September 15, 2009: Russia has agreed to loan Venezuela $2.2 billion to buy more Russian weapons. This includes S-300 surface-to-air missile systems. S-300 battalions (also called the SA-20 in the West) consist of a radar unit, and 4-8 launchers (four S-300 missiles are mounted on each launcher, which is carried by semi-trailer truck).
Roughly equivalent to the U.S. Patriot, the Russian built S-300 was first known as the SA-10 to NATO, when the system first appeared in the late 1970s. Current S-300 missiles weigh 1.8 tons each and are 26 feet long and about 20 inches in diameter. The missiles have a range of some 200 kilometers and can hit targets as high as 100,000 feet. The missile has a 320 pound warhead.
The 64N6 radar used by S-300 battalions has a range of 300 kilometers. Venezuela has about 5,000 kilometers of borders, so at least five S-300 battalions would be needed. That would consume most of the $2.2 billion, depending on what model (some S-300 models are more expensive, and capable, than others.) The really high end stuff would be needed to have a chance against the United States, which is what Venezuela says it needs to defend itself from.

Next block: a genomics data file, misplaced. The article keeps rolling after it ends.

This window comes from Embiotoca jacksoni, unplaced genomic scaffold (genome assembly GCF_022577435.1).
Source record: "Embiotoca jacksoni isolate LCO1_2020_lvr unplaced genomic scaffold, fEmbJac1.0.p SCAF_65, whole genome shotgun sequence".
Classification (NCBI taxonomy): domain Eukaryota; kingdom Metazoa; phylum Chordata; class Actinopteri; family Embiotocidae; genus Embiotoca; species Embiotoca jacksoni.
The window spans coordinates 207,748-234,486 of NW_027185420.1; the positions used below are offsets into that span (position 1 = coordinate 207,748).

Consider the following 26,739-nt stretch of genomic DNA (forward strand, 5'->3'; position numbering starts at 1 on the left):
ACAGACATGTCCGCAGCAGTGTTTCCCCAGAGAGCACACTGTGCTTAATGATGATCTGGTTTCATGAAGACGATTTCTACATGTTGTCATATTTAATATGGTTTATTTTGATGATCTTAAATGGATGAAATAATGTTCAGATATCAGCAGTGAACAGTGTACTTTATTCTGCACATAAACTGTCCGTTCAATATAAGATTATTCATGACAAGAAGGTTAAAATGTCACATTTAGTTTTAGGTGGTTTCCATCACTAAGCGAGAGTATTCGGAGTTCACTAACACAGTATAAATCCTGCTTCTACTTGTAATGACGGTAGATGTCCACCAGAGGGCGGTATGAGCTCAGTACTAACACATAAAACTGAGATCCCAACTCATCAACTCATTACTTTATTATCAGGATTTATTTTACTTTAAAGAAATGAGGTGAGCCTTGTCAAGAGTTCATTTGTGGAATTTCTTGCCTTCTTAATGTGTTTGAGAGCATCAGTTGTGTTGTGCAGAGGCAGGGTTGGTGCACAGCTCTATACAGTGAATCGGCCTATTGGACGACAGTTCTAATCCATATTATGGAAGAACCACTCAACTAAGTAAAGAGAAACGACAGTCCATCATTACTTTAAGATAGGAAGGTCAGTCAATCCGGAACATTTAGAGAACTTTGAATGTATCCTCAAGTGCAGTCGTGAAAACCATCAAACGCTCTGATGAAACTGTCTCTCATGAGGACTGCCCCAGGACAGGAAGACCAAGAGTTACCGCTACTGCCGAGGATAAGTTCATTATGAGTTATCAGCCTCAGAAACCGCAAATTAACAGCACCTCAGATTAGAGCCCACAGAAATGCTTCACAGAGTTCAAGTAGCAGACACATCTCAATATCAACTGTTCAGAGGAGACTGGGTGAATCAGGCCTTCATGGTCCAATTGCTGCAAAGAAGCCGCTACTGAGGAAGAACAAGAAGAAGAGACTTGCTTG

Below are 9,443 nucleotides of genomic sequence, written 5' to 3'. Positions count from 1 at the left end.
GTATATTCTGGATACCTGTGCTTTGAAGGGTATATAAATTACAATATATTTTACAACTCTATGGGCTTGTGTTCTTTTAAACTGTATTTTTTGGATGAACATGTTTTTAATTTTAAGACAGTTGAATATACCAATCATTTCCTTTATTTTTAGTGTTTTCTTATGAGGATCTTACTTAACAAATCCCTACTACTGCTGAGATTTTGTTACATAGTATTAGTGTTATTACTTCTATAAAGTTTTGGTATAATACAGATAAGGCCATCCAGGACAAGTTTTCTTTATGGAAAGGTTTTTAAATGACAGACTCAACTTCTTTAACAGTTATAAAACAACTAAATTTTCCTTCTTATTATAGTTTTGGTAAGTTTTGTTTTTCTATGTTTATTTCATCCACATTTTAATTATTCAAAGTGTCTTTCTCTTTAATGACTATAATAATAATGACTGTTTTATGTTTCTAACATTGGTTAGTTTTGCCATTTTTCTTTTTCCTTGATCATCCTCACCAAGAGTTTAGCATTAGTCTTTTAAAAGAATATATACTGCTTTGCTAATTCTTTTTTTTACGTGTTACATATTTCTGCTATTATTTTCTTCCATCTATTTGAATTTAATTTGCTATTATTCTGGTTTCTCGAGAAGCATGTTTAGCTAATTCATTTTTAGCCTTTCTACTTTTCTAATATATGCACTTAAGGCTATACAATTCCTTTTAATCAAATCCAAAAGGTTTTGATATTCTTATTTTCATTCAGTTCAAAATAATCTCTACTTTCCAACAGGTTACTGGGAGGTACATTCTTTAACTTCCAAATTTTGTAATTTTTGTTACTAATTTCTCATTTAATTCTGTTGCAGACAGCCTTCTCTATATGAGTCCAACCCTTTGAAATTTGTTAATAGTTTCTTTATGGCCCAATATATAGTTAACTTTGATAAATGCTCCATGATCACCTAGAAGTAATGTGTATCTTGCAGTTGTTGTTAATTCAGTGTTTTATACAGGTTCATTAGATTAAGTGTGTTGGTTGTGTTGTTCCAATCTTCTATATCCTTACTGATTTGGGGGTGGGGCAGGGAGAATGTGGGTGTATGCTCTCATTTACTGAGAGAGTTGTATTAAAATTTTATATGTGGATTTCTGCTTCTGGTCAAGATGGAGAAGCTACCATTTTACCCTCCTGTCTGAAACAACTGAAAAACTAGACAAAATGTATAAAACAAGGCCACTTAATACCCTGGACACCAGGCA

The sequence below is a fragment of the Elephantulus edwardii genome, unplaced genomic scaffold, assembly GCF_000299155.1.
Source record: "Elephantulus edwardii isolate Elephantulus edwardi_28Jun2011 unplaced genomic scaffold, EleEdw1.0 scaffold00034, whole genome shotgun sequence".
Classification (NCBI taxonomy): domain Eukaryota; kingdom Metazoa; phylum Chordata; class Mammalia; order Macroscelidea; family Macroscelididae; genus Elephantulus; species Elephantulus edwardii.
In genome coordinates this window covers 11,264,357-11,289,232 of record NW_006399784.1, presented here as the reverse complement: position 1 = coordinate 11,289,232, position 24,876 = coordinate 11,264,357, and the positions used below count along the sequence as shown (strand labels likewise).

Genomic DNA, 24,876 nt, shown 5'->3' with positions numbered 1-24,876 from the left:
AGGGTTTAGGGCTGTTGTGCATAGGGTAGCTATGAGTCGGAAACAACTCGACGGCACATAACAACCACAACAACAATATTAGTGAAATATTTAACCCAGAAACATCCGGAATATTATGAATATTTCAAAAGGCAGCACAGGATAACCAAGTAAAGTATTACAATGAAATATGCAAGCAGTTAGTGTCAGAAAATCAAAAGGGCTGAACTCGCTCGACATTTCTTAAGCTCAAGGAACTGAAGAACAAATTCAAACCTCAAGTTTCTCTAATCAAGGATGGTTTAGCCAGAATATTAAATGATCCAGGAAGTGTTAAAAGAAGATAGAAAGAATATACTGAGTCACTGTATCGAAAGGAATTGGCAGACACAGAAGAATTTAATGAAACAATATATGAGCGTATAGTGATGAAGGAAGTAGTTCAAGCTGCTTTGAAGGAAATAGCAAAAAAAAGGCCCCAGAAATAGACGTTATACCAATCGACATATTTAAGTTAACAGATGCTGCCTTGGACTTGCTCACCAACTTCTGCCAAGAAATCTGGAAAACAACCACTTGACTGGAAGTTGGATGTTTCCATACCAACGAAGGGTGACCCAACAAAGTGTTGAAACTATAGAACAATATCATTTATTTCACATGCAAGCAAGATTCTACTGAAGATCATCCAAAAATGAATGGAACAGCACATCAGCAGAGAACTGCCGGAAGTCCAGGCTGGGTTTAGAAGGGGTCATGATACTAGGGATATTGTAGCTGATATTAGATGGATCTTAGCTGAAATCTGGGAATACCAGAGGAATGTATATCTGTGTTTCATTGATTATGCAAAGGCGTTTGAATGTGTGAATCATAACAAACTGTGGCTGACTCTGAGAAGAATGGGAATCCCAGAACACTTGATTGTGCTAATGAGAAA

Venezuela is also said to be buying 92 tanks, either T-72s or T-90s (the latter is a much upgraded version of the former). None of Venezuela's borders are tank country, and only one of Venezuela's neighbors has large tank forces (Brazil, which has over 500 heavy tanks). So these tanks would mainly used to keep Venezuelans in line. For that, T-72s would do.
Venezuela has already purchased $4 billion worth of Russian weapons, mainly Su-27 jet fighters, and hundreds of thousands of assault rifles for a militia loyal to president Hugo Chavez. While Venezuela is a major oil producer, Chavez has been spending money faster than he can pump oil. An increasing number of Venezuelans are unhappy with the billions in oil revenue given to foreigners, or spent on weapons and cronies. Thus the importance of getting a loan (which may never be repaid, especially if Chavez gets overthrown). Chavez apparently is also seeking advice from the Russians on how to turn a democracy into a police state (which the Russians are currently writing the book on.) Chavez is in need of this kind of knowledge, because his growing clamp down on opposition media, and any opposition in general, is generating increasingly violent resistance.